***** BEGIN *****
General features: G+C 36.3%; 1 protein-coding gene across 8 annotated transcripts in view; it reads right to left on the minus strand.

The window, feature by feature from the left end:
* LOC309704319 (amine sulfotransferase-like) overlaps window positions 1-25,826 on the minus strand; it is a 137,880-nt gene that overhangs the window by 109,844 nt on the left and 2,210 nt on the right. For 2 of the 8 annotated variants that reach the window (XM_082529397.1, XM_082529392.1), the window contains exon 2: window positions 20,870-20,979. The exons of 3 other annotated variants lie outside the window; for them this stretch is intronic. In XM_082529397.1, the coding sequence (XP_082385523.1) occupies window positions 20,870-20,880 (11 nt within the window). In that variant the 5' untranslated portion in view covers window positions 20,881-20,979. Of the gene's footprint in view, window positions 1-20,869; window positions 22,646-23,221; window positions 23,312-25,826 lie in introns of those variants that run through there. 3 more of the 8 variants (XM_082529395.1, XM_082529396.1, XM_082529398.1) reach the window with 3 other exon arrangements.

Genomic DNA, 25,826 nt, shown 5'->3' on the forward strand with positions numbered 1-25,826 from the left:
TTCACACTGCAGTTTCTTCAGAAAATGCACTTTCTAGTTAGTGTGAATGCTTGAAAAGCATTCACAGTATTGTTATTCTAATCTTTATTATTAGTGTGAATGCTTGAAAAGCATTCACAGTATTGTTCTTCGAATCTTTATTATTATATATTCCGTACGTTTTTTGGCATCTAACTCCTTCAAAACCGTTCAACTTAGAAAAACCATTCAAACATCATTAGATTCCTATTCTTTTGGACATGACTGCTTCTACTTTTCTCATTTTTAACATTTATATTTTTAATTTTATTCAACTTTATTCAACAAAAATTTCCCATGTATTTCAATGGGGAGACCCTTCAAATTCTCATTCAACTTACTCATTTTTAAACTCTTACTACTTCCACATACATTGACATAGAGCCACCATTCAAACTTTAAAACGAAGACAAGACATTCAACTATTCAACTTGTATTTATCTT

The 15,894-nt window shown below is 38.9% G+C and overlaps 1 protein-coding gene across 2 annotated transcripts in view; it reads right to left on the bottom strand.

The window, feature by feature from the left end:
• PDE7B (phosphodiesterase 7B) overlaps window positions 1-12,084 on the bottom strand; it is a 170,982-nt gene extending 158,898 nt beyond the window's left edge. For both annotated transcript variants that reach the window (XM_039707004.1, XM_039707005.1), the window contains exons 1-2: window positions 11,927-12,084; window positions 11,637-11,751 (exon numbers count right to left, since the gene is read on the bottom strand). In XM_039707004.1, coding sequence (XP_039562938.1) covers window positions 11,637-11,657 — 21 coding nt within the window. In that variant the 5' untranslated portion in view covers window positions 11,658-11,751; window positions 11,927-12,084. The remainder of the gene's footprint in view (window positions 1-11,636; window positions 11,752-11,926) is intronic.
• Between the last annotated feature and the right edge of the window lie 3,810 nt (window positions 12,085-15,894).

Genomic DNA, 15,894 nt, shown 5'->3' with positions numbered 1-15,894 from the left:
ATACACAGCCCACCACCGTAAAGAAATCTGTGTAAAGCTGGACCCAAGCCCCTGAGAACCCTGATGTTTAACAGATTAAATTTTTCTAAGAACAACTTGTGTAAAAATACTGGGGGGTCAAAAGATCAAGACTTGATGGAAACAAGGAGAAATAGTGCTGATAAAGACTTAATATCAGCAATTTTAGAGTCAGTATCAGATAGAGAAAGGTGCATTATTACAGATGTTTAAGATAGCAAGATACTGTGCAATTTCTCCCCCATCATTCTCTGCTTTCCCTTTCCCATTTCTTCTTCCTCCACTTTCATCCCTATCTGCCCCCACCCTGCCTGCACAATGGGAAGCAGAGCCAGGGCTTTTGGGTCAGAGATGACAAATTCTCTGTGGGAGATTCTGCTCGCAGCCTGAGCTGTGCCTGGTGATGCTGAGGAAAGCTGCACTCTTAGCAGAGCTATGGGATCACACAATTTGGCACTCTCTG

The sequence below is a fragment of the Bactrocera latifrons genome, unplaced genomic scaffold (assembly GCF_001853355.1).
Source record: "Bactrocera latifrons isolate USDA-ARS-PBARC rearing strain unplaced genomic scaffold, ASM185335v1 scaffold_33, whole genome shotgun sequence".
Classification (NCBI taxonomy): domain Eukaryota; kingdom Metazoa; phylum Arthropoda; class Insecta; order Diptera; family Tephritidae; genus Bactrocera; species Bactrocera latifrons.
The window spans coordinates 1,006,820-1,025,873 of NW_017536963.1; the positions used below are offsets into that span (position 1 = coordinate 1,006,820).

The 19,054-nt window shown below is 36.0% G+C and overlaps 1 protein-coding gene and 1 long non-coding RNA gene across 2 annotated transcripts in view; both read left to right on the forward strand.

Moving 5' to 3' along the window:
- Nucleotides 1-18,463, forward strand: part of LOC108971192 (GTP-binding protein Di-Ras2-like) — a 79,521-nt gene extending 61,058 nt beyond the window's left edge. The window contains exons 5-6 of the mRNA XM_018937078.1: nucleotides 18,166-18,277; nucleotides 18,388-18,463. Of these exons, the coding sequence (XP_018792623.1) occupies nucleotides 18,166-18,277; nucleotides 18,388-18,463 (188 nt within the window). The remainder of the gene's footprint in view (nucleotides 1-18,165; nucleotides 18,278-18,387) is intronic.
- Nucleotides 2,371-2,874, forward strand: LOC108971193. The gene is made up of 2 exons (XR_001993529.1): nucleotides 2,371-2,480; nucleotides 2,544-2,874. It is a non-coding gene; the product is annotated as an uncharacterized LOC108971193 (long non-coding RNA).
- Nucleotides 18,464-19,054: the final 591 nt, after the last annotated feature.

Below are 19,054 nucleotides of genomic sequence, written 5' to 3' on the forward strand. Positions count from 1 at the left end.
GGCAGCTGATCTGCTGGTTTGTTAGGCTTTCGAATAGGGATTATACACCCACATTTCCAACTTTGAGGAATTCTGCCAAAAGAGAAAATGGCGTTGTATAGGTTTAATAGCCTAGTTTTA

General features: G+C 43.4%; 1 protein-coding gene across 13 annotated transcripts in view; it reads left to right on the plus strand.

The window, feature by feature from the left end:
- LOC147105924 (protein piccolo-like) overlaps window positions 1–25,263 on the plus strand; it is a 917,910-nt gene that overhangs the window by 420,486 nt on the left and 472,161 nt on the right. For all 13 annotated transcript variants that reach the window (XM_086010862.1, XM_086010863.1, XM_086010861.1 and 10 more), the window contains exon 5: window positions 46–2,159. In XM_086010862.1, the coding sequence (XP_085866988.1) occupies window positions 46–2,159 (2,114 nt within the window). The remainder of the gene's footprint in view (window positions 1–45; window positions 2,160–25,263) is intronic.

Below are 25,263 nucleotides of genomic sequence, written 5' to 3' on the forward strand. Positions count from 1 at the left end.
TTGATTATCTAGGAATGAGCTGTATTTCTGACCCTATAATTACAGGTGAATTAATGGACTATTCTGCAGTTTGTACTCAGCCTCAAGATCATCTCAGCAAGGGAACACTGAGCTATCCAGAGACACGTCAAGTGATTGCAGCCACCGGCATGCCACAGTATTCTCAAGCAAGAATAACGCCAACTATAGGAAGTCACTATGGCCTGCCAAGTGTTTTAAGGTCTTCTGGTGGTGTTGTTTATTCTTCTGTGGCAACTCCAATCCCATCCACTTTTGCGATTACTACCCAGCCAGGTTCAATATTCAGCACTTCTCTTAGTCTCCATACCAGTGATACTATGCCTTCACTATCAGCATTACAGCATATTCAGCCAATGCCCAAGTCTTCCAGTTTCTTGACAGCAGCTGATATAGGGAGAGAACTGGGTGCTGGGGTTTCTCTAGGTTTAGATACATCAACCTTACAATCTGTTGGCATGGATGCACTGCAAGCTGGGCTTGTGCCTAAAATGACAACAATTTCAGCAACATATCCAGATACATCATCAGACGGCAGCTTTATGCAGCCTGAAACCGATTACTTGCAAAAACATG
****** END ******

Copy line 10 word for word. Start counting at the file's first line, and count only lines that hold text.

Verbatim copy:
Genomic DNA, 15,894 nt, shown 5'->3' with positions numbered 1-15,894 from the left: